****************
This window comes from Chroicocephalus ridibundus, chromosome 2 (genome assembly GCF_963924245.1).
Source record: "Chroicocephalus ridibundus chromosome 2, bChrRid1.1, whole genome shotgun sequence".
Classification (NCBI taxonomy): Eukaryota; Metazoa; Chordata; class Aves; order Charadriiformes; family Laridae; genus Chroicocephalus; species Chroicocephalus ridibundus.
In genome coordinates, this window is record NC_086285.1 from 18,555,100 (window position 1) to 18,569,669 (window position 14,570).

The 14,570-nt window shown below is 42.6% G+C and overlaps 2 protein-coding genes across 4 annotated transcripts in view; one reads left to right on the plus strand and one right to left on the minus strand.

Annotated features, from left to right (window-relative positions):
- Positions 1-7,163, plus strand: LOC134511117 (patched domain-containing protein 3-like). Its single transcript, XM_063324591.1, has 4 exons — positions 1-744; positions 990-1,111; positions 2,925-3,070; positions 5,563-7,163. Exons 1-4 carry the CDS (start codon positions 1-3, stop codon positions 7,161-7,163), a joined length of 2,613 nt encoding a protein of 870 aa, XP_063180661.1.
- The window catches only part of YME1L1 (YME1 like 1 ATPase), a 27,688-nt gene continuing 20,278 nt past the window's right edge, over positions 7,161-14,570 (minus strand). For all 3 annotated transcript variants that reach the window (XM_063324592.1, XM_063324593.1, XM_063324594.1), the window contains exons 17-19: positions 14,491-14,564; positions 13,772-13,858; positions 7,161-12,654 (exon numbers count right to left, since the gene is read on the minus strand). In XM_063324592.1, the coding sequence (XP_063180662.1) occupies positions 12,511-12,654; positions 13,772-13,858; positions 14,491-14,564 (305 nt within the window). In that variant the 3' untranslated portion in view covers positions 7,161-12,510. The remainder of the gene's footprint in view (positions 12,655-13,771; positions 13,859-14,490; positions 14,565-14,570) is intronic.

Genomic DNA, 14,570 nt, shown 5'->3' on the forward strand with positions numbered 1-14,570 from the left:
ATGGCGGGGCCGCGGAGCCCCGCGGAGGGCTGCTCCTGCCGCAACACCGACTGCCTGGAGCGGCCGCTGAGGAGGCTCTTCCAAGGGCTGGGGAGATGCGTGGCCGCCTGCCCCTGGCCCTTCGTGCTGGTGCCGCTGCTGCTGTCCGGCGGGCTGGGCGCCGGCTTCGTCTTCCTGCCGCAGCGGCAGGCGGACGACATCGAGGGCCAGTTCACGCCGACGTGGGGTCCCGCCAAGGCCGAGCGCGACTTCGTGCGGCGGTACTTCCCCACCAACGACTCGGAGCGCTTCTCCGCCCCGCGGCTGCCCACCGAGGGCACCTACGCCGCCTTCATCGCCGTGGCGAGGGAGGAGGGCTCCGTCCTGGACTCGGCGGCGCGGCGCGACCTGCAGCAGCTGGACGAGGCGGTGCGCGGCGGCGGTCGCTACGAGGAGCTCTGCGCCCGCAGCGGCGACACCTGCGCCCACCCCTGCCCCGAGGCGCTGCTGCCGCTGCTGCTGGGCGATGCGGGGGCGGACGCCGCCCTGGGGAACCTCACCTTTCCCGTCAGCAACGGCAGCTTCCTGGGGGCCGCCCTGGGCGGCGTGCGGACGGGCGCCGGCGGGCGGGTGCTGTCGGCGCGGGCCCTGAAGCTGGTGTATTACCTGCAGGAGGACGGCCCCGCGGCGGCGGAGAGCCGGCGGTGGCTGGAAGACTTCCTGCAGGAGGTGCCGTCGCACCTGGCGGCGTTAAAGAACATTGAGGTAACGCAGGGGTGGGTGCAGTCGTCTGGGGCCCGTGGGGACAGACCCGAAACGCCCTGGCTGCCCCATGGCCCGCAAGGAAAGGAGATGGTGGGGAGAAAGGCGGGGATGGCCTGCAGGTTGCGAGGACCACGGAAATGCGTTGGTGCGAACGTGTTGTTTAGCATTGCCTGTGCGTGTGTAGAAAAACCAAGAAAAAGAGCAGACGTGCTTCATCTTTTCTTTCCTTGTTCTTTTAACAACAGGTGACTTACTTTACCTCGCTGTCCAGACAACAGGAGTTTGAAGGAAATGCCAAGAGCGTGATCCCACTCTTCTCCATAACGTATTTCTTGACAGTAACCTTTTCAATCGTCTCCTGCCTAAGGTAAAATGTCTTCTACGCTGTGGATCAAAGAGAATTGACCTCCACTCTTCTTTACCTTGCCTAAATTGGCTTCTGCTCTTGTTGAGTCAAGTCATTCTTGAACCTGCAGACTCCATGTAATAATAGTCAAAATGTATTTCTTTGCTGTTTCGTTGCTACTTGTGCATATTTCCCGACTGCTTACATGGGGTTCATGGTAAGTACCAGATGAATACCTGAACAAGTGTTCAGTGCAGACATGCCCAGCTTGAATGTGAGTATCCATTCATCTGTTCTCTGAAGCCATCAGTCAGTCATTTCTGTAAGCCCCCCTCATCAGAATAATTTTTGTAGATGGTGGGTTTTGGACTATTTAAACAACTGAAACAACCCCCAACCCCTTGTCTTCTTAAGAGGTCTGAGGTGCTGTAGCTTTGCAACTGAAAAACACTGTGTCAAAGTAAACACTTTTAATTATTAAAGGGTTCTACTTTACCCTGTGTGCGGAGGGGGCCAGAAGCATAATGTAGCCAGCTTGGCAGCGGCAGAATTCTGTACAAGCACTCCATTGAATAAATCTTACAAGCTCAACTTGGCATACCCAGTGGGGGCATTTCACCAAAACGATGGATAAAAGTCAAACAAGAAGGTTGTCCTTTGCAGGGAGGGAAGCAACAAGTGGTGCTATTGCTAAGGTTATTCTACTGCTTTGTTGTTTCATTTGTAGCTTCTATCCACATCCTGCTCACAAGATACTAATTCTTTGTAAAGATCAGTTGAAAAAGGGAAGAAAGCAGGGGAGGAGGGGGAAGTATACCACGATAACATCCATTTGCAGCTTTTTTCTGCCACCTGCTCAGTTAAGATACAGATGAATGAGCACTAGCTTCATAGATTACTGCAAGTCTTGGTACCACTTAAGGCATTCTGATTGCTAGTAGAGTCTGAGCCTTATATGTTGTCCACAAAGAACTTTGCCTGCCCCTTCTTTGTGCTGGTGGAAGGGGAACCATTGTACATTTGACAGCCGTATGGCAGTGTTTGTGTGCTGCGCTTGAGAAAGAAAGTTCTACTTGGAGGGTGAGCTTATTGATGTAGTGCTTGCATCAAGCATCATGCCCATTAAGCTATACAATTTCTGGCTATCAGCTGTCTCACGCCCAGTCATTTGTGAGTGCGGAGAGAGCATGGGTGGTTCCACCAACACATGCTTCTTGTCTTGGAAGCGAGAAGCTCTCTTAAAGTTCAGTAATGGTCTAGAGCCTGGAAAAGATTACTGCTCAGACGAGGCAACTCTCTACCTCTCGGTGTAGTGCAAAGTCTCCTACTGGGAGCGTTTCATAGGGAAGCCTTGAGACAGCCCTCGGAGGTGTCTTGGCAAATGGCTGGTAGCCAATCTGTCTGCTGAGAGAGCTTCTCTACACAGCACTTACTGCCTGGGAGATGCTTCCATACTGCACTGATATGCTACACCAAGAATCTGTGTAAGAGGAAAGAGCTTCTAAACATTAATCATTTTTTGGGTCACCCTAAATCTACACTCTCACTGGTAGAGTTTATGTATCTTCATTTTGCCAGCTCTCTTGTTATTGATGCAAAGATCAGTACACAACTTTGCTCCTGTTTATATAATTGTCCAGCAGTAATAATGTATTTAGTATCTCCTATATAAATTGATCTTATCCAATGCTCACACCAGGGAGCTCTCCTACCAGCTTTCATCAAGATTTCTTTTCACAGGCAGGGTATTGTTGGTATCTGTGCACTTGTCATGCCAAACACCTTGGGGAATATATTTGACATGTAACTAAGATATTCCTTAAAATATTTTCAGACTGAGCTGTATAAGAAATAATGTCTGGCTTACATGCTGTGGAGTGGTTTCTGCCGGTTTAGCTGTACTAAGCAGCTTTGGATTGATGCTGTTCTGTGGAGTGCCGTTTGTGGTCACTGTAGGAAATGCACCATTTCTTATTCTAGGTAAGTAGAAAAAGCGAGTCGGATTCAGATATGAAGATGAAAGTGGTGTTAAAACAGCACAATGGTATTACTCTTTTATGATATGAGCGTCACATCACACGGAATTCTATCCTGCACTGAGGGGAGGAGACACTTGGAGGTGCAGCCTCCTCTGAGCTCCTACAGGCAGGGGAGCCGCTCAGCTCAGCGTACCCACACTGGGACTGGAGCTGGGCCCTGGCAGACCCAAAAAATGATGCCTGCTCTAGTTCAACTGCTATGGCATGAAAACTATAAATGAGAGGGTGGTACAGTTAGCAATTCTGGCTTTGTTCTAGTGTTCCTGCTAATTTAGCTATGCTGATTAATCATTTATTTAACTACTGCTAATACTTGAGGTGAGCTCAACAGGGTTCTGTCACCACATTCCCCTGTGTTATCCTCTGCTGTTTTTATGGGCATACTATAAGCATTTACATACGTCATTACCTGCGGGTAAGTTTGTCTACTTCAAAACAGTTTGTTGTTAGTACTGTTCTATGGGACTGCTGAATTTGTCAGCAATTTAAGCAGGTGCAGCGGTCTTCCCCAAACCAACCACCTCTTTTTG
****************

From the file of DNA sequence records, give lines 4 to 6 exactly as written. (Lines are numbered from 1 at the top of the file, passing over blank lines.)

In genome coordinates, this window is record NC_086285.1 from 18,555,100 (window position 1) to 18,569,669 (window position 14,570).

The 14,570-nt window shown below is 42.6% G+C and overlaps 2 protein-coding genes across 4 annotated transcripts in view; one reads left to right on the plus strand and one right to left on the minus strand.

Annotated features, from left to right (window-relative positions):